Opinion: It’s time to change how we prosecute drug crimes

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(Dreamstime/TNS)

Credit: TNS

Every year, there are over 1.5 million drug-related arrests in the United States. And yet, during a 12-month period ending in April, over 100,000 Americans lost their lives to drug overdoses - nearly 30 percent more fatal overdoses than just a year earlier. And while the nation relies on the criminal system to address substance use, these alarming figures make clear that traditional prosecution and severe punishment not only fail to reduce the markets for illicit drugs, they also contribute to one of America’s worst health crises.

It doesn’t have to be this way.

Every day, prosecutors make choices that directly impact the rights, health and livelihood of people who use drugs. It is imperative that they understand how their actions can negatively impact the safety of the communities they are bound to protect and how a public health approach to drug policies could save thousands of lives every year.

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DeKalb County District Attorney Sherry Boston.

Credit: contributed

DeKalb County District Attorney Sherry Boston.
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DeKalb County District Attorney Sherry Boston.

Credit: contributed

Credit: contributed

This fall, the Institute for Innovation in Prosecution at John Jay College (IIP) launched a Public Health Initiative with prosecutors, defense attorneys, people who have personally experienced incarceration for drug-related crimes and public health experts to determine alternative ways elected prosecutors can tackle drug crimes.

Both of us participated in these dynamic meetings. Although we all had different backgrounds and visions for the future, our conversations were driven by a shared understanding that traditional prosecution has largely been ineffective in solving the social, economic and racial inequities underlying drug-related crimes.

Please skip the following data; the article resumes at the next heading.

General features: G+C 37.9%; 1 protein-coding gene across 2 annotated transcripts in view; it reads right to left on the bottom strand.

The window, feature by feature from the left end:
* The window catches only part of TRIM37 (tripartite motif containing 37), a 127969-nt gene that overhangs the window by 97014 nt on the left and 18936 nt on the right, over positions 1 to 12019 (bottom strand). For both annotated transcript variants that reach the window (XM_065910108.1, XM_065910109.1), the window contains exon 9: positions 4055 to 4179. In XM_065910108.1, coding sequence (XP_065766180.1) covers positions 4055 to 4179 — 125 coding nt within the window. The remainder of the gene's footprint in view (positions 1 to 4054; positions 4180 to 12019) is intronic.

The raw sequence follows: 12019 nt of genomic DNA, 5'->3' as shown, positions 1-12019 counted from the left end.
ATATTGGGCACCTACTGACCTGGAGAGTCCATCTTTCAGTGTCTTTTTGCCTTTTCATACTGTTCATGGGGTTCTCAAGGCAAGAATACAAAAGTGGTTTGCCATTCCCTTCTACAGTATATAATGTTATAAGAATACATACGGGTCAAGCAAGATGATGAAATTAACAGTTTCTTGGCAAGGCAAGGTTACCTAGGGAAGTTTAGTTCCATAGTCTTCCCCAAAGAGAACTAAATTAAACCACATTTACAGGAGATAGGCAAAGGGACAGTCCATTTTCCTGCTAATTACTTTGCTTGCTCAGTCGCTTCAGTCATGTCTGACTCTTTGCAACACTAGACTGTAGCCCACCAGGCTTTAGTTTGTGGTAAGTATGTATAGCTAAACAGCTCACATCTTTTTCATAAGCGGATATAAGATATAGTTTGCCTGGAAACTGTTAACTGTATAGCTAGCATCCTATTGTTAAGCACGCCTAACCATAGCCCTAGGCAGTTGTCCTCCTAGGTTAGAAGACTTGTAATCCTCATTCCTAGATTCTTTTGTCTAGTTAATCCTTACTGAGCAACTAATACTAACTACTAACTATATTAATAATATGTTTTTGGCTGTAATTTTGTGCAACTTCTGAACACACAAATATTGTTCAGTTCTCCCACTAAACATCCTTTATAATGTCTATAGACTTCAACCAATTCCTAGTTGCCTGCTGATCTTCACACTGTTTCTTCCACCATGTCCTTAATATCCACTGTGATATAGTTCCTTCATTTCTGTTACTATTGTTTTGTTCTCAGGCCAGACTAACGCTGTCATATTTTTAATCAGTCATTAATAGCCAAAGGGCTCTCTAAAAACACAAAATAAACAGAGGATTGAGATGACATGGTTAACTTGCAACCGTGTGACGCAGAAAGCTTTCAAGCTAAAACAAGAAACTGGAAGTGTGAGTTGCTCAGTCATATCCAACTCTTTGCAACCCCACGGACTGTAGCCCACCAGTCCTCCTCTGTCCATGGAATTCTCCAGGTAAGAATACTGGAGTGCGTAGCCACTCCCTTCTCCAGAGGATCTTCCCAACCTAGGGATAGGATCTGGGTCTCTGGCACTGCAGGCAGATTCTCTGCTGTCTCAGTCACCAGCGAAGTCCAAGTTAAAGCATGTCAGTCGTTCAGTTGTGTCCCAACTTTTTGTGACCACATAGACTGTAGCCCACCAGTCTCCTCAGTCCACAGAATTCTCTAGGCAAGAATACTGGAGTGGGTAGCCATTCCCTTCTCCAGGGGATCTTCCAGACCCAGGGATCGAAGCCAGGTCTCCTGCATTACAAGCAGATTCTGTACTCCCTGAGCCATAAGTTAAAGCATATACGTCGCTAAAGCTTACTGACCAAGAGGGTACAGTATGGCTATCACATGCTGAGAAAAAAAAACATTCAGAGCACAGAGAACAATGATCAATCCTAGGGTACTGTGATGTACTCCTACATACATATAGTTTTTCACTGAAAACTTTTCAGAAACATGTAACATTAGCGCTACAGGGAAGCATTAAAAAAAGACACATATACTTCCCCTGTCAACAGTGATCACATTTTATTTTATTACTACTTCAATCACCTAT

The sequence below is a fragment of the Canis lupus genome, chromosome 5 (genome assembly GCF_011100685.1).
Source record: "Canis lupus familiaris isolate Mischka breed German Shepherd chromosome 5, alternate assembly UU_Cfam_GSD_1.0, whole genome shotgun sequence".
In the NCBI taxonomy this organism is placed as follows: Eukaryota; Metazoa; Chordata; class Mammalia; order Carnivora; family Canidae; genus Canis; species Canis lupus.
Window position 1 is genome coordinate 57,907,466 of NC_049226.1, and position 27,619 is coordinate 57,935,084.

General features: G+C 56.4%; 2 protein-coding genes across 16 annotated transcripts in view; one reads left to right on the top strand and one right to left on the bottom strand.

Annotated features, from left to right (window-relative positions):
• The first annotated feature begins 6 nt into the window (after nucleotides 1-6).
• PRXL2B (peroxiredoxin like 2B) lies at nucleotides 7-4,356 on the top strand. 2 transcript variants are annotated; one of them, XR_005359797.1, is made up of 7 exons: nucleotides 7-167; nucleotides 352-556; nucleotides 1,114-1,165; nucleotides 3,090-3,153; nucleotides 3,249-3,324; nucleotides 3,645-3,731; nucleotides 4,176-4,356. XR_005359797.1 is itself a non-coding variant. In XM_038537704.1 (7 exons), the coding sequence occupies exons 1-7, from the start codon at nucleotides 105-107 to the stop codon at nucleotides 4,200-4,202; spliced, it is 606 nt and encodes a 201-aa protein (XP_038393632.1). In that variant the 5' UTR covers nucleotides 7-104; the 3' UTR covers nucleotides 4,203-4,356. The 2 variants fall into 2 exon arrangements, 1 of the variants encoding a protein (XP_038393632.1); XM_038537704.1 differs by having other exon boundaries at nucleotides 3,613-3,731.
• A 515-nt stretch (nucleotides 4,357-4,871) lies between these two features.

Six months of work culminated in a wide range of recommendations presented in a written toolkit and short video series featuring directly impacted people, health experts and prosecutors. These firsthand accounts show the disruptive and traumatic effects of incarceration on those arrested for drug-related crimes. The goal is to inspire prosecutors to reframe the way they consider charging, diverting and pleading drug-related crimes with a focus on harm reduction rather than exclusively on punishment.

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Alissa Heydari

Credit: contributed

Alissa Heydari
Caption
Alissa Heydari

Credit: contributed

Credit: contributed

First and foremost, the toolkit encourages prosecutors to engage more deeply with people who have gone through the criminal system, and been incarcerated, for drug-related crimes. All prosecutors should also learn the basics of substance use disorder and the effects of an arrest and prosecution on a person’s life. By making decisions informed by medical research, prosecutors can help community members receive evidence-based medical treatment and avoid overdoses.